Lemongrass (Cymbopogon) is a grass native to parts of Asia, Australia, and Africa, some species of which are cultivated for use as culinary and medicinal herbs. This citrus-flavoured herb is a key ingredient in Thai cuisine, but it’s also consumed as a tea throughout Africa, a practice that is becoming increasingly common in Europe thanks to the rising popularity of herbal teas.
In this guide, we’ll look at the benefits, brewing methods, and more, telling you all you need to know about lemongrass tea, extracts, and oil.
Benefits of Lemongrass Tea
Like the Mediterranean herb lemon verbena, lemongrass produces a fragrant, fresh, lemon-flavoured tea that tastes great on its own and when used in combination with other herbs and spices. And there’s more to this tea than flavour, as it’s also said to provide a number of health benefits, including:
1. It is an Antibacterial
There have been a huge number of lab and animal studies on lemongrass’s antibacterial properties, whether by itself or in combination with other herbal remedies. It has shown to be effective at treating everything from Staph to E.coli and more. (1) (2) Some suggest these benefits could transfer to humans and that it could be used topically and orally to combat bacterial infections, but in the meantime, it’s a natural alternative to common pesticides and antibacterial compounds that could be used to clean food and surfaces.
As with herbs like thyme, lemongrass may also be an effective natural mouthwash due to its ability to inhibit bacteria growth on contact. If you’re a fan of homemade personal care products, it might be worth looking into this herb to see if it can boost their effectiveness.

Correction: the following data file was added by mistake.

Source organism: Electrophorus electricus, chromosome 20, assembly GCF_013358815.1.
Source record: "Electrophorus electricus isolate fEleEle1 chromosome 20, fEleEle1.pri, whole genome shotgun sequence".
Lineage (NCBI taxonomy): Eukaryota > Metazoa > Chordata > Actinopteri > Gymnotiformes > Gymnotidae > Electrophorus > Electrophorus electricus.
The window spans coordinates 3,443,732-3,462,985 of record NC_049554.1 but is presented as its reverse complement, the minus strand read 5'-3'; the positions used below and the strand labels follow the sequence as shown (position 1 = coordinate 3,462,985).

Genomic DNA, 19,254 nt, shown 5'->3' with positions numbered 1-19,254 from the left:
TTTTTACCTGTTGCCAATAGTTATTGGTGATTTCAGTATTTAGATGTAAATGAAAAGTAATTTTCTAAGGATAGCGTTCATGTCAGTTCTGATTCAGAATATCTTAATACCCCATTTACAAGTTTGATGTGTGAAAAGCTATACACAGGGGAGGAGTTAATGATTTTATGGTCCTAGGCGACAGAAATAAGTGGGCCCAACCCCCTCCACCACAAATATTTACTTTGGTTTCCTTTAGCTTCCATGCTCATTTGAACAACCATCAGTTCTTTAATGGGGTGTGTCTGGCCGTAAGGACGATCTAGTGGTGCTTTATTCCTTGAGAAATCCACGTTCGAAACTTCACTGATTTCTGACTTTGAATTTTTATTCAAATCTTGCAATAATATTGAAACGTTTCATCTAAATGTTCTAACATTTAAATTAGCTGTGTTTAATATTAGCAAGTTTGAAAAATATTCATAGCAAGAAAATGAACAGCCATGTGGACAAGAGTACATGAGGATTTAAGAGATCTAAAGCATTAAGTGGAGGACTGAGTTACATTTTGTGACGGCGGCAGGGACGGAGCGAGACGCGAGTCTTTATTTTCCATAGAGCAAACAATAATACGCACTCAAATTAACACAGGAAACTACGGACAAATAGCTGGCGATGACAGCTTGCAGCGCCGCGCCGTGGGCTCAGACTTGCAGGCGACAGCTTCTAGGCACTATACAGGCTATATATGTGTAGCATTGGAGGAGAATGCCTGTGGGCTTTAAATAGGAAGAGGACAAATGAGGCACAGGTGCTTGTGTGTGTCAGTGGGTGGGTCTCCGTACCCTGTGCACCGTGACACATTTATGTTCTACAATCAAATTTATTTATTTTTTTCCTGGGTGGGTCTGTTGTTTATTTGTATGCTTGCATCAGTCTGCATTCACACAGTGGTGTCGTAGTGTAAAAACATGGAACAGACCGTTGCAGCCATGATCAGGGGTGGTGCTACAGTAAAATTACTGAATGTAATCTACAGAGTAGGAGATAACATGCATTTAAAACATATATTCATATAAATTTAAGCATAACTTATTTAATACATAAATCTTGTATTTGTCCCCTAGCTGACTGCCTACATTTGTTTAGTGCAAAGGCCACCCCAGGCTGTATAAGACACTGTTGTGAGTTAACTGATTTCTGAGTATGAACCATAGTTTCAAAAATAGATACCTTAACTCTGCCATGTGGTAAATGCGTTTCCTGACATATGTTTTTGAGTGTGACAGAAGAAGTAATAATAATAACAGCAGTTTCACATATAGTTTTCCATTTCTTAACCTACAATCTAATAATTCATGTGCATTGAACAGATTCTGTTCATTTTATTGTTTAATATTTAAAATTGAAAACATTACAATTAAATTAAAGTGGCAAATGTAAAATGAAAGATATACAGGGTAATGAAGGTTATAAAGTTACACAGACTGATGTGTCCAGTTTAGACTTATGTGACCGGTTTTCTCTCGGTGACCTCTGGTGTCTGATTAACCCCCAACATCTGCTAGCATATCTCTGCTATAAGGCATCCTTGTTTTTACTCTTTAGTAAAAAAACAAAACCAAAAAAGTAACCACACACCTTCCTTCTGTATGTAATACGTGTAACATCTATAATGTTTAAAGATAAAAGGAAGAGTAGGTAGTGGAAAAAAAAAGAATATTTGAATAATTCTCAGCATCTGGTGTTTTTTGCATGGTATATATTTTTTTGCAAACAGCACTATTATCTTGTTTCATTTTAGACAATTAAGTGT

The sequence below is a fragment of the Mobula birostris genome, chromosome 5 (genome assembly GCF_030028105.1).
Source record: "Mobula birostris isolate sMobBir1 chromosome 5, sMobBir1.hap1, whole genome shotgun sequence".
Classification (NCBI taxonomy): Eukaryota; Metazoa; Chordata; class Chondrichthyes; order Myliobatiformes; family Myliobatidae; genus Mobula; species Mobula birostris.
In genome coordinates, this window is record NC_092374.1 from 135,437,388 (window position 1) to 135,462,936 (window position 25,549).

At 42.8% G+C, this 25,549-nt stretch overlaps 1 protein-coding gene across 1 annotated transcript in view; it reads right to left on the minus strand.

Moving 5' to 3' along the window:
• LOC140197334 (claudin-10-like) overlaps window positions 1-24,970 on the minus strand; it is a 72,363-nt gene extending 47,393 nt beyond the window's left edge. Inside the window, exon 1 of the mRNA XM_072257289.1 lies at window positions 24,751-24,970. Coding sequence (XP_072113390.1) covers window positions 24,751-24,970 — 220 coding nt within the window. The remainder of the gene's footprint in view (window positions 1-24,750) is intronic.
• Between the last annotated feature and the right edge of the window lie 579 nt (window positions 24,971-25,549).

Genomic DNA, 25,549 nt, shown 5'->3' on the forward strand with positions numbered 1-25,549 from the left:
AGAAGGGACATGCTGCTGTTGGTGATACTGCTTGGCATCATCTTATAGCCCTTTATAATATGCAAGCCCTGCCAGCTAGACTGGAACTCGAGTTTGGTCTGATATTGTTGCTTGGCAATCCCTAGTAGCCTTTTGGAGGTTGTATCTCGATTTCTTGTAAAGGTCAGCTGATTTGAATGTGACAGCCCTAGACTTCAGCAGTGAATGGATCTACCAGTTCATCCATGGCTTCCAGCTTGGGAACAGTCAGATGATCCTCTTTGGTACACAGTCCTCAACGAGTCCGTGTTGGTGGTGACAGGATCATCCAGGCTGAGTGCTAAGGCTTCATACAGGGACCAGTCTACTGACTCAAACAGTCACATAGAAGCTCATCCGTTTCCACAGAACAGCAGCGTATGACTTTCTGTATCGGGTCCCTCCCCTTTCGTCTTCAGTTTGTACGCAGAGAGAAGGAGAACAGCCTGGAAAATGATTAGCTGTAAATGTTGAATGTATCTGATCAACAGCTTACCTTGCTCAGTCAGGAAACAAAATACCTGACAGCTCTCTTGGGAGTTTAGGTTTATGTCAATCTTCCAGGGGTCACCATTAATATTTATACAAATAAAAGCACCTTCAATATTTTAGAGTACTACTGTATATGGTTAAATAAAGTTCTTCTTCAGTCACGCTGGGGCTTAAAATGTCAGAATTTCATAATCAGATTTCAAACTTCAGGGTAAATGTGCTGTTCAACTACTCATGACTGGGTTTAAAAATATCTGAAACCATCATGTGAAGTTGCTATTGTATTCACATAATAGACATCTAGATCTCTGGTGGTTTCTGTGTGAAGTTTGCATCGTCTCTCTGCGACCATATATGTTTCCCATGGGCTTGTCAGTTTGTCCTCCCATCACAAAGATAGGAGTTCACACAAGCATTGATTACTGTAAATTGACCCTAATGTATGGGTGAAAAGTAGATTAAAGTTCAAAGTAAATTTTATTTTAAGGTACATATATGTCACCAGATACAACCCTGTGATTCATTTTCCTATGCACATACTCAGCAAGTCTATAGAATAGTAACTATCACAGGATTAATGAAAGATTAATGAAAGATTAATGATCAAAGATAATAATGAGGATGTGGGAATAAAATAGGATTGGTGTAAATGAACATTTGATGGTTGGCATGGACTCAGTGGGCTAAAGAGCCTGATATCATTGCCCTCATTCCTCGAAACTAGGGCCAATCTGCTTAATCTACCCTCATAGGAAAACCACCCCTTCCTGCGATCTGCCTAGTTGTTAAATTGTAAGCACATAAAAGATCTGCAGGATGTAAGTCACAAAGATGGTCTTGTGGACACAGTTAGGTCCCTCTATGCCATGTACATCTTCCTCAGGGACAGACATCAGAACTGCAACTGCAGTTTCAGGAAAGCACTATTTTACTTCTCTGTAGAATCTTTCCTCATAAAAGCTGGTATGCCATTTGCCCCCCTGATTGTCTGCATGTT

2. It is an Anti-Inflammatory
The best herbal teas help reduce inflammation in the body, which in turn is responsible for their soothing effect on the digressive tract. Such is the case with teas like fennel, as well as camomile.
Lemongrass tea has also shown a lot of promise in this area. It contains the compounds citral and geranial, which are thought to be potent anti-inflammatories that work by inhibiting inflammation-causing compounds and processes in the body. (3) This inflammation can lead to a host of issues, and if it remains untreated for a prolonged period, it can cause many chronic diseases, ranging from cancer to heart disease and more. A few anti-inflammatory compounds won’t cure these diseases or prevent them from developing, but a diet rich in a variety of these compounds, in addition to a healthy lifestyle, is thought to lead to a longer, healthier life.
These anti-inflammatory effects may be responsible for the apparent analgesic properties of lemongrass. A number of animal studies used concentrated extracts of this herb and found it to be effective at reducing pain levels in mice and rats, although the concentration used and the method of administration means we’re probably not going to see similar studies and benefits in human subjects. (4) (5)
3. It May Improve Heart Health